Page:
6.  Research surnames--As I stated above, surnames are just as important as first names.  Make your surnames match up with your character's background.  Look up popular names from different countries around the world to acquaint yourself with names that would be believable to your readers and fit the person you're trying to create.

7.  Are you going overboard on the exotic?--As a writer, I love creating names that I never heard before (which is widely done in science fiction).  The name of the heroine in my first novel is a combination of two different names and one that I've not personally come across (but is one that is not too out there in the feasibility department).  Although it's fun to get creative, authors need to rein in their creative liberties to consider their readers when naming their characters.  For instance, how hard is the name to pronounce?  As a reader, there's only so many times I want to tackle Shenaboquazowalskimich in a manuscript.  Keep your names unique, but simple.  After all, we want our characters to be memorable for all the right reasons.

8.  How overused is the name?--There are certain names that are a dime a dozen (John, Jacob, Jingleheimerschmidt).  Although writers can't avoid using common names altogether, I believe that they should try to incorporate the uncommon into their story.  Take Esther or Winifred, for example.  If you're writing a novel set in the present day, these names are not exactly ones you would hear every five minutes.  Consider the untrendy and write your characters in such a way that the unpopular seems trendy.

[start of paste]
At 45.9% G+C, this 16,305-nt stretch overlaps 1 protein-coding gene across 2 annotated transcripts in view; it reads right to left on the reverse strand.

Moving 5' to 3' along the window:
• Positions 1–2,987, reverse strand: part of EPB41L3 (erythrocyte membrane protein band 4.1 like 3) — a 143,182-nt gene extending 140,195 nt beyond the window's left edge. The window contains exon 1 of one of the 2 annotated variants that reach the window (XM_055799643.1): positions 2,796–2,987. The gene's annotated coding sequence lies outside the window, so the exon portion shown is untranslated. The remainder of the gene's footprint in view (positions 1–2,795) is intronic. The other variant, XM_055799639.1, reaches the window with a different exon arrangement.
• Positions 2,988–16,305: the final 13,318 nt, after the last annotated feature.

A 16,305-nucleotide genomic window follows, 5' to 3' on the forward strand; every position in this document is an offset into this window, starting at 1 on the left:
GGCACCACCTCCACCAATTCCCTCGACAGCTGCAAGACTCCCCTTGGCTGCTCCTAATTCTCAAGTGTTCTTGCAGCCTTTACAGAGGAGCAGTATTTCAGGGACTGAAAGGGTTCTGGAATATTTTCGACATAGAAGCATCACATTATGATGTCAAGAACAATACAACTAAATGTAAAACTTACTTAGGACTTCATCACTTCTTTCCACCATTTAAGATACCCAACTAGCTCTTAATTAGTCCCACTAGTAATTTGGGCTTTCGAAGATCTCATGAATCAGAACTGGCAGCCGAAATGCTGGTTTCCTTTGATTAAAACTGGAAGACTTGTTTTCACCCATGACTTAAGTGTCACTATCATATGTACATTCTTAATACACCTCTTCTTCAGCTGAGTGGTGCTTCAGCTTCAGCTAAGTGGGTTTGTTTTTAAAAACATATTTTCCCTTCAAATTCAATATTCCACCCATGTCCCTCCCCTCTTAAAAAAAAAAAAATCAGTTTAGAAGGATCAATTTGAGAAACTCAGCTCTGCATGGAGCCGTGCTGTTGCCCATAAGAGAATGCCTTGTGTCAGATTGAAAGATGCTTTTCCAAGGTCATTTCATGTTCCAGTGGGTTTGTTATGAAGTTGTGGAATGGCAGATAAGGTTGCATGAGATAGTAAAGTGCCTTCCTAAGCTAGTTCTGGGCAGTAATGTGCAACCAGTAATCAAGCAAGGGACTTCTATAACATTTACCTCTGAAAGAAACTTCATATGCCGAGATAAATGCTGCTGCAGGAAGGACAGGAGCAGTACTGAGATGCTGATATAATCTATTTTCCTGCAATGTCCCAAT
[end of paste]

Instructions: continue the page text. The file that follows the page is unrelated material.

Okay fellow writers.  What are some names that you find unforgettable?  Names you automatically turn to when writing?  Names you have vowed to stay away from?  How do you find that perfect name?


Thanks to the wonderful Rob Pruneda @Sharkbaitwrites on Twitter, I have renewed faith in the potential of my first novel Enigma Black and am going gung ho on revisions.  This means that I may not post much in the next month (though I will try to get at least one per week out).  I've decided to check into smaller publishing companies first and then Kindle and/or Smashwords if those don't pan out.  My goal is to get something accomplished in the next three months so, hopefully, you'll be seeing my first novel out very soon!


Ruth Madison said...

I purposely played with name expectation in my book (W)hole. Even though it's a serious book, I gave the male character the name Stewart. He is not at all geeky. He is an athletic tough-guy. The subject of his name is brought up by another character once in passing. Stewart is all about defying expectation, so in that way his name suits him.